People & Business: Law firm mops up after a `rainmaker' departs

ASHURST Morris Crisp, the City law firm, has moved swiftly to fill the hole created when Stephen Mostyn-Williams defected to a rival firm as head of banking a month ago. The firm has promoted Gonzalo Fernandez as a partner in the banking department.

Mr Mostyn-Williams, a flamobyant, designer- clad father of six, took three Ashurst partners with him to US firm Shearman & Sterling. This caused a great gnashing of teeth at Ashurst's, since Mr Mostyn-Williams was the main link man with Goldman Sachs and Bankers Trust, two of Ashurst's choicest clients. Indeed, he was often referred to as a "rainmaker". To add insult to injury, the two lucrative accounts have followed Mr Mostyn-Williams to the American firm.

Ashurst's has traditionally been strong in the equity markets and wanted to extend this strength into the debt markets - something Mr Mostyn-Williams did brilliantly - but tensions then developed with Ashurst's existing equity team, apparently.

BOB DIAMOND, boss of Barclays Capital, Barclays Bank's investment banking arm, has been bombarding his workforce in Canary Wharf and his colleagues in the Barclays empire with e-mails over the last few weeks. This wouldn't be so noteworthy if it wasn't for the fact that Mr Diamond is, theoretically at least, on holiday. He should be sunning himself on Nantucket Island, a fashionable investment banking vacation retreat just off Cape Cod on the US East Coast. But, as his minions back in Blighty are painfully aware, he seems to be perpetually bent over a laptop.

FURTHER evidence of American e-mail mania is provided by Paul Krugman, the famous US economist from the Massachusetts Institute of Technology (MIT). We e-mailed him this week asking if he would like to do an article for us. Mr Krugman replied by e-mail that he was keen on the idea, but that since he was on holiday on "the Great Barrier Reef" he wouldn't be able to do it for two or three weeks. Do these people ever rest?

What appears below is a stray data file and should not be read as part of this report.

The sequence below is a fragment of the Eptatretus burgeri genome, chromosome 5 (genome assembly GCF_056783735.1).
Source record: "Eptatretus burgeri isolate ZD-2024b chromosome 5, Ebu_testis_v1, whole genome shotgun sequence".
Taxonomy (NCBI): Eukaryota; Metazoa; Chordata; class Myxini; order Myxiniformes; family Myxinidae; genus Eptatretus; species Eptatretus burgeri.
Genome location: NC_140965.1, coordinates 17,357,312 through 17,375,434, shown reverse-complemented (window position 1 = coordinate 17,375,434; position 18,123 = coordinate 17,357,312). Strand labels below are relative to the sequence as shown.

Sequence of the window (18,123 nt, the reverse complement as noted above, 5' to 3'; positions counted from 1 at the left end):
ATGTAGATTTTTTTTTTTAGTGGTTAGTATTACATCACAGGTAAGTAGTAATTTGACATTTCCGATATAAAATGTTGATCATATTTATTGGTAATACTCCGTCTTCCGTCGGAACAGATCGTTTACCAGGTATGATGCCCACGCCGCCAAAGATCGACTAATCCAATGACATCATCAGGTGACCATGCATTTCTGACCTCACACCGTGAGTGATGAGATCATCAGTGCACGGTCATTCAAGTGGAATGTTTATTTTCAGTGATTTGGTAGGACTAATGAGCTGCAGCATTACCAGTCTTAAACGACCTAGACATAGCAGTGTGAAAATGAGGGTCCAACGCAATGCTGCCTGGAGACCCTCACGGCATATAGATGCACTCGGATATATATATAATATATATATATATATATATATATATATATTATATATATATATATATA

BY SOME bizarre mischance a highly private and confidential letter from a publishing company to Marjorie Scardino, chief executive of Pearson Group, has found its way onto my desk. The letter is from Chris Morrison, managing director of Evandale Publishing, of High Holborn, London, and is dated 18 August.

In the letter Mr Morrison attacks the Financial Times group, a Pearson subsidiary, for planning to launch a newsletter titled "European Retail Analyst" in competition with Evandale's own nine-year-old publication "European Retail".

Mr Morrison writes: "This move follows the launch about two years ago of the FT's `Virtual Finance' newsletter, nine months after Evandale Publishing started producing its own publication, interesting [sic] also called `Virtual Finance International'.

"Those of a suspicious mind might discern a copycat mentality within your group, and if this exists I suggest that you step on it immediately since it brings very little credit on your organisation."

Pearson says it hasn't yet received Mr Morrison's letter, and could I fax a copy of it to them? The things we diarists have to do.

ROWAN LEVY of Benfleet, Essex, has written suggesting a novel cure for the Millenium Bug: "One of the solutions may be to perpetuate the century - just as computer code ... does so. Instead of risking havoc in a technologically reliant society we could protect ourselves until certain of a safe passage by re-living 1900, 1901...". So instead of having to reprogramme all those computers, we just chug along and pretend it's the beginning of the 20th century all over again. Just how Mr Levy aims to make money out of this proposal I'm not sure, although he does mention copyrighting the logo "01.01.Pc" and putting it on t-shirts and the like. This is all very well, but what happens when we get to 1914, for instance? Do we march off to the trenches again?

AND FINALLY, please welcome the new chief executive of DGAA Homelife (the charity formerly known as the Distressed Gentlefolk's Aid Association) - the aptly named Jonathan Welfare.